10/08/2024

# Divide and rule

Contents

Toggle

## Divide and rule

The divide and conquer method is a method that sometimes makes it possible to find effective solutions to algorithmic problems. The idea is to cut out the initial problem, size not, into several sub-problems of smaller size, then to recombine the partial solutions until obtaining the final solution.

## Principle

Unlike the dynamic programming, the results of the sub-problems are only useful for the result of the parent problem.

The divide and conquer algorithm is broken down into three steps:

1. Divide: the problem is split into size sub-problems b / w. These sub-problems are of the same nature as their parent. We are therefore in the presence of To identical subproblems. When b = 2, we are talking about dichotomy.
2. To rule: the sub-problems are solved recursively.
3. Recombine: the solutions of the subproblems are recombined to reconstruct the solution to the initial problem.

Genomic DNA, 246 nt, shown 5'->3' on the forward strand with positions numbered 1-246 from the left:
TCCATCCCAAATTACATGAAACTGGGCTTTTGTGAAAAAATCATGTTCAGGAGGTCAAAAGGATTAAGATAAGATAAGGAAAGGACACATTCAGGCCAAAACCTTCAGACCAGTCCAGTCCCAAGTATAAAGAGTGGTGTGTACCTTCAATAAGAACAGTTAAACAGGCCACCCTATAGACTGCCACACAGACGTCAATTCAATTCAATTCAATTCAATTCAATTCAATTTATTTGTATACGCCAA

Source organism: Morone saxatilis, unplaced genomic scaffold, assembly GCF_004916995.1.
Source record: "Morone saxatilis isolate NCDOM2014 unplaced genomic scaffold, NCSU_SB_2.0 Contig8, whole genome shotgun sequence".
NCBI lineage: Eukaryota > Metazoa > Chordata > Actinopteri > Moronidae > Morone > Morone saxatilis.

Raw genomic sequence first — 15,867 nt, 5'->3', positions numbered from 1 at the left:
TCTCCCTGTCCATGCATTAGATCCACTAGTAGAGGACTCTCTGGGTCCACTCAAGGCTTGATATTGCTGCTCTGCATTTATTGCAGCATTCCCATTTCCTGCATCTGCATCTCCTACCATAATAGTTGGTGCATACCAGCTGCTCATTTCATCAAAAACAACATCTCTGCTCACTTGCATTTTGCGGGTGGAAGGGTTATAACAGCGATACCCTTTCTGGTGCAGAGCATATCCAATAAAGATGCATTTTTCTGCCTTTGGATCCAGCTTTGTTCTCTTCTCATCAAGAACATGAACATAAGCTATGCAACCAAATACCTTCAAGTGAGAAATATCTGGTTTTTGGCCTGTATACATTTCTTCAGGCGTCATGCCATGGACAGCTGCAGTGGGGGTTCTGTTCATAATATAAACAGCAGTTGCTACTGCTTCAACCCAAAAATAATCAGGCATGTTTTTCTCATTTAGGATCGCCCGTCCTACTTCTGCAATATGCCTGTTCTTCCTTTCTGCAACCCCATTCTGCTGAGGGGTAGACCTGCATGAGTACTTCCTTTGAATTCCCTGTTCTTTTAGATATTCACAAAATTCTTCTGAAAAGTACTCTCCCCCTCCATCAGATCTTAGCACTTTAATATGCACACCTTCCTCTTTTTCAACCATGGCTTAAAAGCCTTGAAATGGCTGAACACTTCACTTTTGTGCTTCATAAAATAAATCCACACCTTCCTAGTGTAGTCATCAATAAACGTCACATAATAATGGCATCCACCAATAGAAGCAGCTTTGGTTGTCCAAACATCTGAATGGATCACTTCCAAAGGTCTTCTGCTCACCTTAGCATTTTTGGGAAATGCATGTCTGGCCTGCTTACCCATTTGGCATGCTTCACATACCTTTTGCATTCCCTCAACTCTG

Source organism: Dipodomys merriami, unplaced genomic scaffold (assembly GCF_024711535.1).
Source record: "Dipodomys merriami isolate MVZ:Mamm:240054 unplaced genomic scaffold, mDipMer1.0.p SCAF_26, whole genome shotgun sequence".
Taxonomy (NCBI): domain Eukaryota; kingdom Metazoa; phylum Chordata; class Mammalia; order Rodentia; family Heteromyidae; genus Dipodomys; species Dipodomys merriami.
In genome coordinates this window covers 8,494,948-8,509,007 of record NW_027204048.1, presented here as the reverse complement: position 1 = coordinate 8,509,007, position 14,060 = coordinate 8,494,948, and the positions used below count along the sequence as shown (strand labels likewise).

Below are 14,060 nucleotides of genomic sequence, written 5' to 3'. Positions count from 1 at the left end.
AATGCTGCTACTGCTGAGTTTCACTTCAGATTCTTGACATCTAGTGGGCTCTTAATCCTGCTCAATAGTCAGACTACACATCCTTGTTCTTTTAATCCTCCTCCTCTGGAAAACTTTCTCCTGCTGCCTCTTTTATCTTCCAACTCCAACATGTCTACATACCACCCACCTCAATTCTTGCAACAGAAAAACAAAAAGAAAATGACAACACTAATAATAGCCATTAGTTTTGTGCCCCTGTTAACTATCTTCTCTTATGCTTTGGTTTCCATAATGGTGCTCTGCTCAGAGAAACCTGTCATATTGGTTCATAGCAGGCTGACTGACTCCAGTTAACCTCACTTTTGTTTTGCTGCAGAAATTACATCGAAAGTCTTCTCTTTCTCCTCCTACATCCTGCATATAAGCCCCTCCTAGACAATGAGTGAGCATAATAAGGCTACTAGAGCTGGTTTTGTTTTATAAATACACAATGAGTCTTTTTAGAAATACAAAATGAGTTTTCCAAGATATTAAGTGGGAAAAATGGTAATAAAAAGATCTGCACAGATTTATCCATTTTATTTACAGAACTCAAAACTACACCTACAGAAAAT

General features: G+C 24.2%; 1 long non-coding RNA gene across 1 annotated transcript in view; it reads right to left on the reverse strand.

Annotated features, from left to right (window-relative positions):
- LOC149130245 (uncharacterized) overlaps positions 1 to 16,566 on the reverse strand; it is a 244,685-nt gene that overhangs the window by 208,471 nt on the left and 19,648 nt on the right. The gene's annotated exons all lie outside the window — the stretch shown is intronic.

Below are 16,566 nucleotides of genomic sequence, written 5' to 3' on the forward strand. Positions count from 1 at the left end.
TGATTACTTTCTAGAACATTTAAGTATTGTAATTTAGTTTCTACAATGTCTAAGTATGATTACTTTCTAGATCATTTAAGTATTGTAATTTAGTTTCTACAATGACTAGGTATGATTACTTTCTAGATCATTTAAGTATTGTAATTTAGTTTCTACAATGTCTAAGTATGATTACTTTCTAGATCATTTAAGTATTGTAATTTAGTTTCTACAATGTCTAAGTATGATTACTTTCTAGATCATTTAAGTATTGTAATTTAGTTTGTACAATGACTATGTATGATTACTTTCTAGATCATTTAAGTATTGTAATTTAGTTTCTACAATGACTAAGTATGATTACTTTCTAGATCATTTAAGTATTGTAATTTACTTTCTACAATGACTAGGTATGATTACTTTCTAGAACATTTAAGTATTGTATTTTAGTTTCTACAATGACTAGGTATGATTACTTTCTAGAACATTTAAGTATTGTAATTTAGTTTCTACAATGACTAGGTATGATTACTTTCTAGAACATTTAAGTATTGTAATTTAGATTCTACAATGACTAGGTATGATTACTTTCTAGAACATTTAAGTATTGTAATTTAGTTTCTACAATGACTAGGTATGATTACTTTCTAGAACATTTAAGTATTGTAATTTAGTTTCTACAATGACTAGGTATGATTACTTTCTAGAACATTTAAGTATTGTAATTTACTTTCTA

## Example

In order to better understand the construction of the algorithm, we will take the example of fast exponentiation. The principle of this algorithm is to calculate xnot.

A naive method would be to loop where a*= x with a = 1 initially. The complexity of the naive method is therefore linear 0(n).

In order to use the divide and conquer method, we need to find a mathematical program to rewrite our problem into equivalent subproblems. Since this is a recursive method, don't forget to include an end state. We are therefore in the presence of the following mathematical program:

The algorithm is as follows:

```double power (double x, int n) {
yew (n == 0) return 1;
else {
yew (n%2 == 0) return power (x * x, n / 2);
else return x * power (x * x, (n-1) / 2);
end if
end if
}```

Its complexity is in 0(log n) – size of the complete binary tree at not tops.